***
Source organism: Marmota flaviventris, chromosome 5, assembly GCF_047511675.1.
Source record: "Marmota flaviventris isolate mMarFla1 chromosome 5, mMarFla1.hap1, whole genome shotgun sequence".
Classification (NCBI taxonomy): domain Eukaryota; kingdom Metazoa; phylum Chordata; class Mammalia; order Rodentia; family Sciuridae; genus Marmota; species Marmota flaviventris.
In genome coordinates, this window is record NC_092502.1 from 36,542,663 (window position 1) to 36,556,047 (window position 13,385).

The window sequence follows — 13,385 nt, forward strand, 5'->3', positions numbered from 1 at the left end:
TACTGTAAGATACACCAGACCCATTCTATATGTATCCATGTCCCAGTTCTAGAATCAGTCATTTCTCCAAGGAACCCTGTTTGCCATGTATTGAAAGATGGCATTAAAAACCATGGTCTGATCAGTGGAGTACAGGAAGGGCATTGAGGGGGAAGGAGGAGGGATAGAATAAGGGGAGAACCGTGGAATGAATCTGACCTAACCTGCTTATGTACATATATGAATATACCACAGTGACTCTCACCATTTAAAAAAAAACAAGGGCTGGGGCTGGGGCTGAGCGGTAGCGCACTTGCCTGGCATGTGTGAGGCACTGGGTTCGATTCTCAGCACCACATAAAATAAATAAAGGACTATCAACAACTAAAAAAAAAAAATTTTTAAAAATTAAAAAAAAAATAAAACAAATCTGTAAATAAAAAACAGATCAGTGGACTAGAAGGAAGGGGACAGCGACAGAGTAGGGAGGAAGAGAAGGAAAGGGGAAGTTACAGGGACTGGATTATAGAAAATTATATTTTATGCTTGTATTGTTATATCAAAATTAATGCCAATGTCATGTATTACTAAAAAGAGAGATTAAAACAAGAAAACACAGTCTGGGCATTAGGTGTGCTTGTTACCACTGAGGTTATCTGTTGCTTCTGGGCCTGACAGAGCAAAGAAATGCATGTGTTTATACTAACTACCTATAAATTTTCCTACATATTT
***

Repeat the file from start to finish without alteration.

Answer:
Source organism: Marmota flaviventris, chromosome 5, assembly GCF_047511675.1.
Source record: "Marmota flaviventris isolate mMarFla1 chromosome 5, mMarFla1.hap1, whole genome shotgun sequence".
Classification (NCBI taxonomy): domain Eukaryota; kingdom Metazoa; phylum Chordata; class Mammalia; order Rodentia; family Sciuridae; genus Marmota; species Marmota flaviventris.
In genome coordinates, this window is record NC_092502.1 from 36,542,663 (window position 1) to 36,556,047 (window position 13,385).

The window sequence follows — 13,385 nt, forward strand, 5'->3', positions numbered from 1 at the left end:
TACTGTAAGATACACCAGACCCATTCTATATGTATCCATGTCCCAGTTCTAGAATCAGTCATTTCTCCAAGGAACCCTGTTTGCCATGTATTGAAAGATGGCATTAAAAACCATGGTCTGATCAGTGGAGTACAGGAAGGGCATTGAGGGGGAAGGAGGAGGGATAGAATAAGGGGAGAACCGTGGAATGAATCTGACCTAACCTGCTTATGTACATATATGAATATACCACAGTGACTCTCACCATTTAAAAAAAAACAAGGGCTGGGGCTGGGGCTGAGCGGTAGCGCACTTGCCTGGCATGTGTGAGGCACTGGGTTCGATTCTCAGCACCACATAAAATAAATAAAGGACTATCAACAACTAAAAAAAAAAAATTTTTAAAAATTAAAAAAAAAATAAAACAAATCTGTAAATAAAAAACAGATCAGTGGACTAGAAGGAAGGGGACAGCGACAGAGTAGGGAGGAAGAGAAGGAAAGGGGAAGTTACAGGGACTGGATTATAGAAAATTATATTTTATGCTTGTATTGTTATATCAAAATTAATGCCAATGTCATGTATTACTAAAAAGAGAGATTAAAACAAGAAAACACAGTCTGGGCATTAGGTGTGCTTGTTACCACTGAGGTTATCTGTTGCTTCTGGGCCTGACAGAGCAAAGAAATGCATGTGTTTATACTAACTACCTATAAATTTTCCTACATATTT